Nuclear Operations

For three decades, Diablo Canyon Power Plant has been a safe, clean, reliable and vital energy resource for California. The plant provides low-cost, carbon-free energy for more than three million people and plays a key role in allowing PG&E to deliver some of the nation’s cleanest energy to its customers. The plant also serves as a significant economic engine for California’s Central Coast—playing an essential role in the San Luis Obispo community and regional economy.

Our Approach

We remain strongly committed to the highest levels of safety, performance and security at Diablo Canyon. The Nuclear Regulatory Commission’s (NRC) 2014 assessment places Diablo Canyon among the higher performing plants in the U.S. nuclear industry. This reflects the hard work and dedication of our employees and our commitment to meeting PG&E’s and the NRC’s high performance expectations.

The NRC also confirmed that it will address one open item in their assessment by performing an additional inspection at the plant site later this year. Specifically, the NRC will review the corrective actions PG&E has taken regarding a change made to a previous emergency response plan. PG&E self-reported and corrected the change in 2013, and the NRC determined the public was never at risk. The additional inspection is not related to current plant performance.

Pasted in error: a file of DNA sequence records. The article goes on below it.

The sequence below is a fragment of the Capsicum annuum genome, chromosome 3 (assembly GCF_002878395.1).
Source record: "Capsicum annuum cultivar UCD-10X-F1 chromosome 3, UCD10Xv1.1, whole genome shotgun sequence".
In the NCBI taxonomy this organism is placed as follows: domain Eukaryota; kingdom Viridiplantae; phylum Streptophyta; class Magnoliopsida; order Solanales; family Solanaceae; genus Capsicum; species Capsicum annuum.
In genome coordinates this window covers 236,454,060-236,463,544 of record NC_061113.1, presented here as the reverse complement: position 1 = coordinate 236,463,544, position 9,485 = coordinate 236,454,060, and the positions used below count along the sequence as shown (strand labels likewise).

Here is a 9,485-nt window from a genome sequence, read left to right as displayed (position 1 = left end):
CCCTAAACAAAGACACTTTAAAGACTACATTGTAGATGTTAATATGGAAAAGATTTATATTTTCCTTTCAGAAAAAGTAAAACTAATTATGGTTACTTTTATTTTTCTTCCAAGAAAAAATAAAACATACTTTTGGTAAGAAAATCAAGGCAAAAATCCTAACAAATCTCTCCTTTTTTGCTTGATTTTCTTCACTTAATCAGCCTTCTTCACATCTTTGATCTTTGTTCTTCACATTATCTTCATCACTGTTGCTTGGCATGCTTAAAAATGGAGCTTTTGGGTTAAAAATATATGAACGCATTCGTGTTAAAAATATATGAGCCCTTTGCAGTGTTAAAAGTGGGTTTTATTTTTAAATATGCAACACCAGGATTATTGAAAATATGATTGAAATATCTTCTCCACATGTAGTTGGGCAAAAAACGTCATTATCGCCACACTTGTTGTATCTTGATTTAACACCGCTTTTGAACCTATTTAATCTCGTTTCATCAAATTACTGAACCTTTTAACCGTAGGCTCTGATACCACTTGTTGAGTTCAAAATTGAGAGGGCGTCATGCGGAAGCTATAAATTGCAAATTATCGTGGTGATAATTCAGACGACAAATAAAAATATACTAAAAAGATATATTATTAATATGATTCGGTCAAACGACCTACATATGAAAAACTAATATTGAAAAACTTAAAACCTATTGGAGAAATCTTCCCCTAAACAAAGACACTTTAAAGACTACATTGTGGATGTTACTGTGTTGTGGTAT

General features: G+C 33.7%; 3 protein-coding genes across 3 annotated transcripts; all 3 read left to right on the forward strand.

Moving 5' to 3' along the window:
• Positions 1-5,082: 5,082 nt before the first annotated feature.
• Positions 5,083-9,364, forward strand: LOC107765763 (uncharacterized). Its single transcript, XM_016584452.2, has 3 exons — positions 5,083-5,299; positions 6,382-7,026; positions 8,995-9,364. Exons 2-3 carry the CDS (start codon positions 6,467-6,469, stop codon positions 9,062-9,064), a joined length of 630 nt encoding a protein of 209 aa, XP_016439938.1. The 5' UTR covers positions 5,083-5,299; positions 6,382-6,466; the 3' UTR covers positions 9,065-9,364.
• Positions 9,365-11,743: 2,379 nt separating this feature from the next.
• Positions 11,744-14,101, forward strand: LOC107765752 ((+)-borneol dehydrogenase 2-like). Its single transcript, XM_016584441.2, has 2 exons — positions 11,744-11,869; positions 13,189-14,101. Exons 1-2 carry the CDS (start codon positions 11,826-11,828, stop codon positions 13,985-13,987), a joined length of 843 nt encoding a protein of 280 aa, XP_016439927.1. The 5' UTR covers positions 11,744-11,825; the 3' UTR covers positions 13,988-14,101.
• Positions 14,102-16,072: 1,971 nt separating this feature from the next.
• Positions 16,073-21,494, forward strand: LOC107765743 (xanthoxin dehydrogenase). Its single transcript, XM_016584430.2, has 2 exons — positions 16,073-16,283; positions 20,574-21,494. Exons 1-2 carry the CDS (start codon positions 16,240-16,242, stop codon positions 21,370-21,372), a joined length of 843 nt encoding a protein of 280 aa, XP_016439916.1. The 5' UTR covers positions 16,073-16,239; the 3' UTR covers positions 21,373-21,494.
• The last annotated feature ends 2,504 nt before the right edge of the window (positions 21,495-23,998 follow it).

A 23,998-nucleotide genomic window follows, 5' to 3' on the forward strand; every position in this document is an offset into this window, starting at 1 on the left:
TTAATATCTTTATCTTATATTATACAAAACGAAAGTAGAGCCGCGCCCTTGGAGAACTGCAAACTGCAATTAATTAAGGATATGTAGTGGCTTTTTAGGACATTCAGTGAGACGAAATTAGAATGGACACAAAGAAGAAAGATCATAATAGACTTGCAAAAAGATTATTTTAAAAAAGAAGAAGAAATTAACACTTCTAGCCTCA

Demonstrating Earthquake, Flooding and Tsunami Safety

New and extensive analyses performed at the direction of the NRC re-confirmed that Diablo Canyon can safely withstand extreme natural events, including potential earthquakes, tsunamis and flooding. The hazard re-evaluations used the latest regulatory guidance, scientific methods and models, site-specific information and independent expertise to re-evaluate the impacts that earthquakes, large waves and flooding could have on the facility. The updated findings represent the culmination of years of study and analysis, and further confirm the safety of the plant’s design.

The updated seismic assessment represents a more extensive evaluation of the seismic hazard than previously performed. Using the NRC’s Senior Seismic Hazard Analysis Committee process, independent seismic experts publicly re-evaluated existing and new seismic information to re-evaluate how earthquakes could potentially impact the facility. The result is a more thorough assessment of the seismic hazard, providing additional confirmation that the plant is seismically safe.

The assessment also informs PG&E’s Long-Term Seismic Program, overseen by a team of geosciences professionals who partner with independent seismic experts on an ongoing basis to evaluate regional geology and global seismic events to ensure the facility remains safe.